St Andrew’s church, Wroxeter

St. Andrew’s church in Wroxeter stands within the boundaries of the ancient Roman town of Viroconium.

The church as well as the farmsteads and manor houses surrounding it incorporate Roman bricks and stones throughout their buildings. 

Roman pillars from the nearby town make up the gate posts of this ancient, interesting church

As you approach the area of the church there are remnants of previous civilisations all around and a real deep sense of history imbued within the area. 

This church and the stones from which it is made up have born witness to centuries of Roman life and civilisation in this place almost two millennia ago.

Roman pillars at the gate. It is fascinating to imagine what these were once used for or were part of. They could have been pieces from the Forum up the road, the market place, the bath complex, the basilica, or part of a Roman family home. They, along with this church and the stone that make it up have born witness to centuries of Roman life

The church gates are flanked by obvious Roman pillars. 

On this particular day the skies were an azure blue and with temperatures reaching 30oC even in the late morning was truly reminiscent of Rome itself, despite being in rural Shropshire. 

In the churchyard

The church itself dates to the late Saxon period, but it has been altered many times over the centuries. It is thought that the oldest existing fabric in the present church dates from the 8th or 9th century.

It may have been built to serve as part of a college which began sometime before the Norman Conquest and was dissolved in 1347.

The construction of the church spans several centuries as can be clearly seen from the differences in the sizes of the stones in various parts of the walls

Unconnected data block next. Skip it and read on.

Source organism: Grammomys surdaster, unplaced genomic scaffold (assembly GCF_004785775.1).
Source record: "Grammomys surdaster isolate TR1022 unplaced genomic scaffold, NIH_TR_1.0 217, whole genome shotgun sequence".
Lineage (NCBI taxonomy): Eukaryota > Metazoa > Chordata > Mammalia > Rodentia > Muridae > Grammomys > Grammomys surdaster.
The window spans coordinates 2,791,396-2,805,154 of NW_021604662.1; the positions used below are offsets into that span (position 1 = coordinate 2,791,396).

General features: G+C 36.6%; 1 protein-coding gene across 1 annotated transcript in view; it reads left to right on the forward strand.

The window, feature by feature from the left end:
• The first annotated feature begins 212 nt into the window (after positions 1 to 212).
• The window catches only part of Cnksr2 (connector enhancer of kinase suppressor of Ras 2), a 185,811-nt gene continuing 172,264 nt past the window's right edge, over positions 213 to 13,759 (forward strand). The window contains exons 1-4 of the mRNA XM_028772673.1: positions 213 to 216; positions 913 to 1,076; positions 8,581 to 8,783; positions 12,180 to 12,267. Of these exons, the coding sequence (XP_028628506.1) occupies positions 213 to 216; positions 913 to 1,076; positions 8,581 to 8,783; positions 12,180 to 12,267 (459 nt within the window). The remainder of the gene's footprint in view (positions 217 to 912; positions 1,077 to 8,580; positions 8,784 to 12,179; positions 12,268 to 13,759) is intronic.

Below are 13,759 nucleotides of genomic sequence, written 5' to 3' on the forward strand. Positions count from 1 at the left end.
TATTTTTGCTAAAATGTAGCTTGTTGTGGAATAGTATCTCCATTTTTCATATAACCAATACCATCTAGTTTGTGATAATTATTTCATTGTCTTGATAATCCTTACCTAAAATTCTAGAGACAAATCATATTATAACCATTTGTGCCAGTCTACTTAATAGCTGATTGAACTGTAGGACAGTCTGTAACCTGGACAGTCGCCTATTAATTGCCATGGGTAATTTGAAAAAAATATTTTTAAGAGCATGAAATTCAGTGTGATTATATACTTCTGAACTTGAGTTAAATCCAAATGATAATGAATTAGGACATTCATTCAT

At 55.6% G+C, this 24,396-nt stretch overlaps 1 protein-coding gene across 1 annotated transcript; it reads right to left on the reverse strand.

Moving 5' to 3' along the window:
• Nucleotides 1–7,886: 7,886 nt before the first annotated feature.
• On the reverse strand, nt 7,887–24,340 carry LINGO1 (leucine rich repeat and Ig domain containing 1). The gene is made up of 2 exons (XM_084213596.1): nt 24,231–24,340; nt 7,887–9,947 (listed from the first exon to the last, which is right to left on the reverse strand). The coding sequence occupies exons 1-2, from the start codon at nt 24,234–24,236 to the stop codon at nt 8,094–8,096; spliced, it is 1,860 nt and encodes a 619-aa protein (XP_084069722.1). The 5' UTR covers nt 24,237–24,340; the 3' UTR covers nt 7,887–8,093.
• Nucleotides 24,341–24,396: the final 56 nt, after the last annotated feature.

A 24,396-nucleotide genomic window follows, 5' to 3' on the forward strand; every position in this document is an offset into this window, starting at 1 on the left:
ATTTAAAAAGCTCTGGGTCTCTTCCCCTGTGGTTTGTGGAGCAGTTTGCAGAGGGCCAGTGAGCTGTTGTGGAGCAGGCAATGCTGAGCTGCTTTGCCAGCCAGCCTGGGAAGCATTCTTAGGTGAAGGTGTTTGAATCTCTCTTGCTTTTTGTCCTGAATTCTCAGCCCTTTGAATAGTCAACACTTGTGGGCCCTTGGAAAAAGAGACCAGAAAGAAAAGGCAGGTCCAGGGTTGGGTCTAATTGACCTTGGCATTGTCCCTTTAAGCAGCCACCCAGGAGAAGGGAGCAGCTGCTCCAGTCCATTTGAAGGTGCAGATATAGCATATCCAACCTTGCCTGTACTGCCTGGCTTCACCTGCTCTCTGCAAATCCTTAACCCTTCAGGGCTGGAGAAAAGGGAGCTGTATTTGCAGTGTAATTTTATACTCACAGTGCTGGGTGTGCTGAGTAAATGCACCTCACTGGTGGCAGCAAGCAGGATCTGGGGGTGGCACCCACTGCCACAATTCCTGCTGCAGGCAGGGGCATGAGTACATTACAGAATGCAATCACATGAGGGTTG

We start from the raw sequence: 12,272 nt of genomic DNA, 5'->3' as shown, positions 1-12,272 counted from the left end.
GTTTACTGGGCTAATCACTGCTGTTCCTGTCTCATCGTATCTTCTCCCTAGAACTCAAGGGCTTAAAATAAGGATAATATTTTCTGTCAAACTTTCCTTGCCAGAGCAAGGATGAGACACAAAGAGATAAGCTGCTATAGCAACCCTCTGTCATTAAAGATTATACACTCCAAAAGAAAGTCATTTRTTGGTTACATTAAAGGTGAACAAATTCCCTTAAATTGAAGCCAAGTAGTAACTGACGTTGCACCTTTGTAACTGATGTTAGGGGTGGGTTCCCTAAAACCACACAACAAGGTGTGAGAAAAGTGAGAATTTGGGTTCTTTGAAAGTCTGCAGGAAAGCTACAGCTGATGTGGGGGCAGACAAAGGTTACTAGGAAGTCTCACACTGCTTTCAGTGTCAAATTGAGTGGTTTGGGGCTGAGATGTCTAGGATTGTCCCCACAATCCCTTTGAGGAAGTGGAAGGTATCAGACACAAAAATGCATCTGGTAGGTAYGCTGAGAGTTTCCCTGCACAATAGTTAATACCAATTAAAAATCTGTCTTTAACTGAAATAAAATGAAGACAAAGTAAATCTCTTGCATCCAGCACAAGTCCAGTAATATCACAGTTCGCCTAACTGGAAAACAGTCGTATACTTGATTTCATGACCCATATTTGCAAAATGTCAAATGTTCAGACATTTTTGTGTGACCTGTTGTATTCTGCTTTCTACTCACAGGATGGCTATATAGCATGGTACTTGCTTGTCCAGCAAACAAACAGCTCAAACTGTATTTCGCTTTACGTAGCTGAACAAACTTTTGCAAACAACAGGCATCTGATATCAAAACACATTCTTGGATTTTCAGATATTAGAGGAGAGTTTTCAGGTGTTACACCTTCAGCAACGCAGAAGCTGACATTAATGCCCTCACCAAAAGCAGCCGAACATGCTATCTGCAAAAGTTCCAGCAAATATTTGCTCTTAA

The church is oriented oddly, suggesting that is was constructed to stand parallel to the line of a Roman street.

The nave was rebuilt in 1190, and the aisle and chapel date to 1200.

Plaque of remembrance from 1627. The spelling is very old

In the year of 1347, the church was given over to nearby Haughmond Abbey.

Ironically, the decorations on the tower were taken from Haughmond Abbey after the dissolution in 1539. 

An ancient segment which has been rebuilt

The large font is made from a reused capital of a Roman column which has been turned upside down and hollowed out to form the font bowl. 

A 12th Century archway with the Roman Column font. Victorian tiles cover stone that has seen at least a millennia worth of foot traffic

Inside the church are three wonderful 16th century alabaster tombs, each has a life size, and eerily life like, colourfully painted figure lying in repose. The earliest and finest commemorates Sir Thomas Bromley and his wife Mabel.

Gates inside from 1637

He was Lord Chief Justice of England and interestingly, was executor of Henry VIII’s last will and testament. Bromley is captured in his lawyer’s attire, while his wife wears a fine headdress. 

The church really captures the imagination and most of all a sense of the layers of history this place stands upon. 

Saxon font on the base of a Roman plinth

Almost five centuries of Roman life have happened in this area, so many Roman artefacts have been found and so much Roman material used in the building of the church it is easy to wonder if the ancient Gods, once worshipped by the Roman invaders may still haunt the area, perhaps to watch over the dead legions whose ghostly souls still march these quiet lanes, searching for peace or new ground to settle or conquer.

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